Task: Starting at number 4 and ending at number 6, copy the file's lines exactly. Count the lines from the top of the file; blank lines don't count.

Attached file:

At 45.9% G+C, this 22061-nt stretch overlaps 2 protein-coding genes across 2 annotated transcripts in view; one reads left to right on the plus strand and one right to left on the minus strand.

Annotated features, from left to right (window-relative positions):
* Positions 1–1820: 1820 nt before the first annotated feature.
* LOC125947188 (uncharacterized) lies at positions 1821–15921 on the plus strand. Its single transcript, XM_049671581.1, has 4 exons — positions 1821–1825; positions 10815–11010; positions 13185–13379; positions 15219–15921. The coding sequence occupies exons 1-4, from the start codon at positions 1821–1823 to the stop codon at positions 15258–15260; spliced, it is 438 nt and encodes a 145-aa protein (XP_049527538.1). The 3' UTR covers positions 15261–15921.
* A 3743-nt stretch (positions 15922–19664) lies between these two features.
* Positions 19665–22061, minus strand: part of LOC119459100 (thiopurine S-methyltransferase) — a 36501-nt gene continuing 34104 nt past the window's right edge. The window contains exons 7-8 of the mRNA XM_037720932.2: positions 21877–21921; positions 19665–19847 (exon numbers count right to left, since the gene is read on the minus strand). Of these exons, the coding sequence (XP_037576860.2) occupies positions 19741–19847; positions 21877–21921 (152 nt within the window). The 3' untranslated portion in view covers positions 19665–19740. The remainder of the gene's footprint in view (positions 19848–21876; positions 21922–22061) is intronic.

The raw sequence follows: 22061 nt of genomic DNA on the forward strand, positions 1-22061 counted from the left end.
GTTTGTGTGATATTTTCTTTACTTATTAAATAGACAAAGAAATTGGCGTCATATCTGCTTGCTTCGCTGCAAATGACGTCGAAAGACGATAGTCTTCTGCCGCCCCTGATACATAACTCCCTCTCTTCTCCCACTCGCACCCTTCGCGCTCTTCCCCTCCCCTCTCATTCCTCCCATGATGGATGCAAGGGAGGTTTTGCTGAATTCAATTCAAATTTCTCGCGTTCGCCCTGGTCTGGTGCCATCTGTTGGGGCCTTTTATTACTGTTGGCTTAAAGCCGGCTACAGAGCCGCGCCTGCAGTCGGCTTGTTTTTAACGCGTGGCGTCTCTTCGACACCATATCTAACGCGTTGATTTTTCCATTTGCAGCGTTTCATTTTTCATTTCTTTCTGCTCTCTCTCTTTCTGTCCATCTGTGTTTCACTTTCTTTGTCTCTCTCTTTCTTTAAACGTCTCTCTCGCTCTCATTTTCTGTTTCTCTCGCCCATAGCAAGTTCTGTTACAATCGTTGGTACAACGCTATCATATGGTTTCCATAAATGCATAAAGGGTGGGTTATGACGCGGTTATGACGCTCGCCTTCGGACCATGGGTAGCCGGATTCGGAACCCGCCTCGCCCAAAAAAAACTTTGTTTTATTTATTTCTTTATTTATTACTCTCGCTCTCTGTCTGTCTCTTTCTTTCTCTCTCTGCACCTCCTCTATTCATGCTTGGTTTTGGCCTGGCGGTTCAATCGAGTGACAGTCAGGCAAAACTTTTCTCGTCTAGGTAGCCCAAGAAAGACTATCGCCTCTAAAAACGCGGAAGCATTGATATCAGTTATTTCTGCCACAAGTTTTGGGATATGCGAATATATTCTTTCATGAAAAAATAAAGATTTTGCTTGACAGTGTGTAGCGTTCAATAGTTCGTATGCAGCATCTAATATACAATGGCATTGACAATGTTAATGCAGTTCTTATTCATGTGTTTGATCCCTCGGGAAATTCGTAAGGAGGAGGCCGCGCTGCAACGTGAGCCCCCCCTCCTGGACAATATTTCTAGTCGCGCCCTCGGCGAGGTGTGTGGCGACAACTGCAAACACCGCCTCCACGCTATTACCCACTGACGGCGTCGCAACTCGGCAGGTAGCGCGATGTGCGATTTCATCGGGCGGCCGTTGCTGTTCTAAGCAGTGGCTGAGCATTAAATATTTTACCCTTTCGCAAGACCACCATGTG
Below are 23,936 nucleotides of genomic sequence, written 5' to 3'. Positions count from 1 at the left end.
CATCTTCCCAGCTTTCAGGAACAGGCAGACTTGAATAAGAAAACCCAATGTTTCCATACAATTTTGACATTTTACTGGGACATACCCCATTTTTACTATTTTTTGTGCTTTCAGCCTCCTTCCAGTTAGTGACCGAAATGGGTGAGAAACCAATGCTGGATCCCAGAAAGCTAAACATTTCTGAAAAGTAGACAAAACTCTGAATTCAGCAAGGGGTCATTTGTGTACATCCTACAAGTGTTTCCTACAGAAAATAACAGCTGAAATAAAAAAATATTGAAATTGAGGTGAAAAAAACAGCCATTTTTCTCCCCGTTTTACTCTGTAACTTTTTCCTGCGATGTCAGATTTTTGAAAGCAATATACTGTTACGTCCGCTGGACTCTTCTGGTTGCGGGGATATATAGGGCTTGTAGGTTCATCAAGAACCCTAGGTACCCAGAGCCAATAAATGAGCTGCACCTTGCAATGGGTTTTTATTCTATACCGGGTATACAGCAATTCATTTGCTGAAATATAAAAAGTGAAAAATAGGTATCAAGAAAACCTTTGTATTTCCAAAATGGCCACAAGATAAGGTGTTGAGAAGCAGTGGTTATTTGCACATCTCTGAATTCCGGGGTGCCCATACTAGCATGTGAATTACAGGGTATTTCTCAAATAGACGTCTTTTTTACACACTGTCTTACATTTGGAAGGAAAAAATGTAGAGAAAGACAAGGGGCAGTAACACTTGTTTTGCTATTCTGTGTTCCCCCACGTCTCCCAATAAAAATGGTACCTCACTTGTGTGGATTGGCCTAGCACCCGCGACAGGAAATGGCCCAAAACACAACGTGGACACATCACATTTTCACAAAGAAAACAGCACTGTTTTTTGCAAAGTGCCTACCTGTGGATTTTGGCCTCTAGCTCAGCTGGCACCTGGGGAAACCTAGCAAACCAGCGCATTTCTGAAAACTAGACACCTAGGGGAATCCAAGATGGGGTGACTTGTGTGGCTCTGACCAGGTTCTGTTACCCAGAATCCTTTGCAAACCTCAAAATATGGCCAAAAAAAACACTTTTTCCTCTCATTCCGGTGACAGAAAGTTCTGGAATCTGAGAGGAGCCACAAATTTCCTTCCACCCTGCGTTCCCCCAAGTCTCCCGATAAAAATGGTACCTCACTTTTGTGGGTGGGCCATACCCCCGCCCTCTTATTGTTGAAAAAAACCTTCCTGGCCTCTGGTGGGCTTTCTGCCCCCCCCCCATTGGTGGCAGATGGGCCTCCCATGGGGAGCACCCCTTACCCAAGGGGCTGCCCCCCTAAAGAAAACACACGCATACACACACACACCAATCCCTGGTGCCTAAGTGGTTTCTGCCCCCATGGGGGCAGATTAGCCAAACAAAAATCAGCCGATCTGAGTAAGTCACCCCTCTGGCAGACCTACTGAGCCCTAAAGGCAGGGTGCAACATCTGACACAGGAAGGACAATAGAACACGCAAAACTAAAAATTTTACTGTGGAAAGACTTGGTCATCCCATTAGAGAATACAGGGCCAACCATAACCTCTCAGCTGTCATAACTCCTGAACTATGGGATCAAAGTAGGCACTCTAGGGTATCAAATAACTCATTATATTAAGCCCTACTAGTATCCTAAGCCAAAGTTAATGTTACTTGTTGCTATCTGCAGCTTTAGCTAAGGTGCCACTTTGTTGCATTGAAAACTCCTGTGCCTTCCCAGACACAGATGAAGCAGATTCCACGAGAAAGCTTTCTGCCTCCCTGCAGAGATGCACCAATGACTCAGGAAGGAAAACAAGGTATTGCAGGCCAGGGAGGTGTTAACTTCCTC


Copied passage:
* LOC125947188 (uncharacterized) lies at positions 1821–15921 on the plus strand. Its single transcript, XM_049671581.1, has 4 exons — positions 1821–1825; positions 10815–11010; positions 13185–13379; positions 15219–15921. The coding sequence occupies exons 1-4, from the start codon at positions 1821–1823 to the stop codon at positions 15258–15260; spliced, it is 438 nt and encodes a 145-aa protein (XP_049527538.1). The 3' UTR covers positions 15261–15921.
* A 3743-nt stretch (positions 15922–19664) lies between these two features.
* Positions 19665–22061, minus strand: part of LOC119459100 (thiopurine S-methyltransferase) — a 36501-nt gene continuing 34104 nt past the window's right edge. The window contains exons 7-8 of the mRNA XM_037720932.2: positions 21877–21921; positions 19665–19847 (exon numbers count right to left, since the gene is read on the minus strand). Of these exons, the coding sequence (XP_037576860.2) occupies positions 19741–19847; positions 21877–21921 (152 nt within the window). The 3' untranslated portion in view covers positions 19665–19740. The remainder of the gene's footprint in view (positions 19848–21876; positions 21922–22061) is intronic.